During eharmony’s sign up, subscribers take a 200 page questionnaire that determines who they’re matched with. People are matched based on 18 psychological affects, or “dimensions of compatibility.” Subscribers see two to three matches per day from that pool.
In 2016 we lost nearly 50% of our subscribers. Because our subscriber-base shrank, people stopped recieving matches, or received no matches at all.
Executives assigned a UXR (Morgan) a designer (me) and a PM (Francine) to solve this problem.
Morgan (UXR) and I started with qualitative interviews and learned that subscribers weren’t happy with their matches because they weren’t getting enough (of course) but also because they didn’t match superficial traits like age, height and employment. These led to HMWs (how might we’s?) that guided a cross-functional brainstorm.
From the brainstorm, the team came up with the idea of showing a compatiblity score. Christina could see members who aren't compatible with her, but do fit her superficial preferences. She could also see why she's matched with the less attractive people. This would solve the problem of “not enough,” but also, our hypothesis was that this could improve the perception of quality.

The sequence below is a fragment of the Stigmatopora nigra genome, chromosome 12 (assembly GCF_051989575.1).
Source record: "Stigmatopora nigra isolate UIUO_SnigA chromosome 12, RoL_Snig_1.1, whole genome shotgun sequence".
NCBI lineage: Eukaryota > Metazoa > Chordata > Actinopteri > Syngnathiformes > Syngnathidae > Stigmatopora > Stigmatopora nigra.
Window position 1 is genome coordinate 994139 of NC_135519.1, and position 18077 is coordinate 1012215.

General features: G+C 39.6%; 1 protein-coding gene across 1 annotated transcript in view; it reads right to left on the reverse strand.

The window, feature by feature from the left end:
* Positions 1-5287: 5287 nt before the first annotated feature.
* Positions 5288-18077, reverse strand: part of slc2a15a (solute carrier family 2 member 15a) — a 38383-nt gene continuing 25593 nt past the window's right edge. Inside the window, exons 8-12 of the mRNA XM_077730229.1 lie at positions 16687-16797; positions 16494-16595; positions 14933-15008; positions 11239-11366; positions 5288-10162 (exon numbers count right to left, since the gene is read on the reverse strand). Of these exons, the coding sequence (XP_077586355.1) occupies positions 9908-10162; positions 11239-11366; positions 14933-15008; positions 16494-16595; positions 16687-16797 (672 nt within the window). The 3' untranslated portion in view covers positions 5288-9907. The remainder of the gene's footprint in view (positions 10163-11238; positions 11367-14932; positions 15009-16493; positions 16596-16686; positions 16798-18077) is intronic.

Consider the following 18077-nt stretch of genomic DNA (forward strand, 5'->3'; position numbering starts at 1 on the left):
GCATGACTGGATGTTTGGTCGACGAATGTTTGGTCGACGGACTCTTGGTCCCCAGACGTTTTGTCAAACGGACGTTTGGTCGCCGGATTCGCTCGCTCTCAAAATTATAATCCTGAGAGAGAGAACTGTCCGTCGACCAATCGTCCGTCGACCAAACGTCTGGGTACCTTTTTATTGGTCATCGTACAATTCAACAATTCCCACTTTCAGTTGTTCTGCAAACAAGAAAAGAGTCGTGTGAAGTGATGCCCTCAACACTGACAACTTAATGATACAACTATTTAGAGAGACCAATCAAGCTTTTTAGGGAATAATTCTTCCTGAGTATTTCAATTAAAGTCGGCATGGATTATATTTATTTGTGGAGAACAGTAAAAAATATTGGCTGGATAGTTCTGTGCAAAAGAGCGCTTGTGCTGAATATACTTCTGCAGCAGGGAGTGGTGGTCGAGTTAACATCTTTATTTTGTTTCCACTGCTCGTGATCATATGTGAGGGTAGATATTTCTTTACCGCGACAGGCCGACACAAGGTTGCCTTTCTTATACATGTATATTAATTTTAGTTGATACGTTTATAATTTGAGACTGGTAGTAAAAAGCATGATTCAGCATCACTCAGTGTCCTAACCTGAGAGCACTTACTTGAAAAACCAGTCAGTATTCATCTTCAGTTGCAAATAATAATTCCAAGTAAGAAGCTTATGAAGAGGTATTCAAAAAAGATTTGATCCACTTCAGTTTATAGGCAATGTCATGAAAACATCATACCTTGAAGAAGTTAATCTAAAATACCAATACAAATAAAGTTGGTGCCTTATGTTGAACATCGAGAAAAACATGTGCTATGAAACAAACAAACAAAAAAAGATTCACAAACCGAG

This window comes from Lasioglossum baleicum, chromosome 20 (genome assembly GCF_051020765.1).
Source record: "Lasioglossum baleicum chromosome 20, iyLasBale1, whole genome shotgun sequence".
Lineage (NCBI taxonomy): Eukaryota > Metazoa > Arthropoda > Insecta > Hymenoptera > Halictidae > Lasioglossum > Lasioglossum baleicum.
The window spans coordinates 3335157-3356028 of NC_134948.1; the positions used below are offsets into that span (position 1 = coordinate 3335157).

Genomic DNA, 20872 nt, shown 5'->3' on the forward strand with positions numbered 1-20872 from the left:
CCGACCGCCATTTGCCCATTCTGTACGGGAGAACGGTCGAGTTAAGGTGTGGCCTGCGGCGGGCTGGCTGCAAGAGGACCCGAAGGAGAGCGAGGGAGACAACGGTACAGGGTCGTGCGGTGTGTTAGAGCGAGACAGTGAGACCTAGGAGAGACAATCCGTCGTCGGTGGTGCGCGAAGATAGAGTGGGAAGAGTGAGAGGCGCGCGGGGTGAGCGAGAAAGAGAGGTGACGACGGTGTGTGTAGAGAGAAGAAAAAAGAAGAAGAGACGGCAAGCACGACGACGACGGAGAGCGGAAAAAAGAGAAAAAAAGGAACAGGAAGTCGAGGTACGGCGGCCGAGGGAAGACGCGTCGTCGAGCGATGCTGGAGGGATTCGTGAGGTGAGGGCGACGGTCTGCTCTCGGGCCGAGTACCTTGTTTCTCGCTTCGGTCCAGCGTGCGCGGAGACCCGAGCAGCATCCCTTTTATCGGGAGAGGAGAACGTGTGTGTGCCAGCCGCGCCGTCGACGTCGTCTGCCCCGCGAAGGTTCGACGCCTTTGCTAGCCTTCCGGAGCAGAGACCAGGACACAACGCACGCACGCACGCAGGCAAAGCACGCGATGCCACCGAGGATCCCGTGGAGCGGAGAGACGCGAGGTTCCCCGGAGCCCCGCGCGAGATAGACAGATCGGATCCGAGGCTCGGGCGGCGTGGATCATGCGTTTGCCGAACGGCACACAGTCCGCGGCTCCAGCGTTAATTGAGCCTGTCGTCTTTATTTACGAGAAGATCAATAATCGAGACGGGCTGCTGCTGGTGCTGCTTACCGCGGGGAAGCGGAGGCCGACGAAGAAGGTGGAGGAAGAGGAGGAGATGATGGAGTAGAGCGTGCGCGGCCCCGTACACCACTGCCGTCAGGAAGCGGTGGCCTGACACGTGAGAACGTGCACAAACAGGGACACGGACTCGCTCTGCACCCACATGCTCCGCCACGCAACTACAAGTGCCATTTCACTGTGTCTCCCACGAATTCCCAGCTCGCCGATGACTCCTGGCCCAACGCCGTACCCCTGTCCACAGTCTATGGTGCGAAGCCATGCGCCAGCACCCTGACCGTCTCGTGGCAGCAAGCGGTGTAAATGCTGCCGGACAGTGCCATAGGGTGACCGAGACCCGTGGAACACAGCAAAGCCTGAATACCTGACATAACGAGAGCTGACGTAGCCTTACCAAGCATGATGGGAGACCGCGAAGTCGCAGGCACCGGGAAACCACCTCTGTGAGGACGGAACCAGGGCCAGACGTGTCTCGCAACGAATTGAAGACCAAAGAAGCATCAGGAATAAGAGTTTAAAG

To validate that subscribers were interested, I worked with Morgan (UXR) to run a feature desirability survey.
For the first iteration, I showed Christina how she aligns on each dimension by doing comparison bar graphs.
There were some problems with this approach, as you could accidentally insult someone by revealing that they are emotionally unstable, or confuse them. For example, if you are both ranked “low” in intellect, this is a good thing because you are both fine being ignorant.
It took a lot of explaining to communicate what was “good” or “bad.”
Compatibility launched on iOS, Android, mobile and desktop web in December, 2016. It was a huge success for the company, growing the matching pool by 30% and decreasing the number of users with 0 matches by 20%. In our feedback tool, people said they “loved the compatibility read-outs.”
I wish we had done post-launch usability with real data and people. We knew from our feedback tool that people liked the section – not totally sure how it affected their perception of quality.
I also wonder if the single score was too obscure. I wanted to keep tweaking the experience, but because the project was deemed successful, the company wanted us to move on.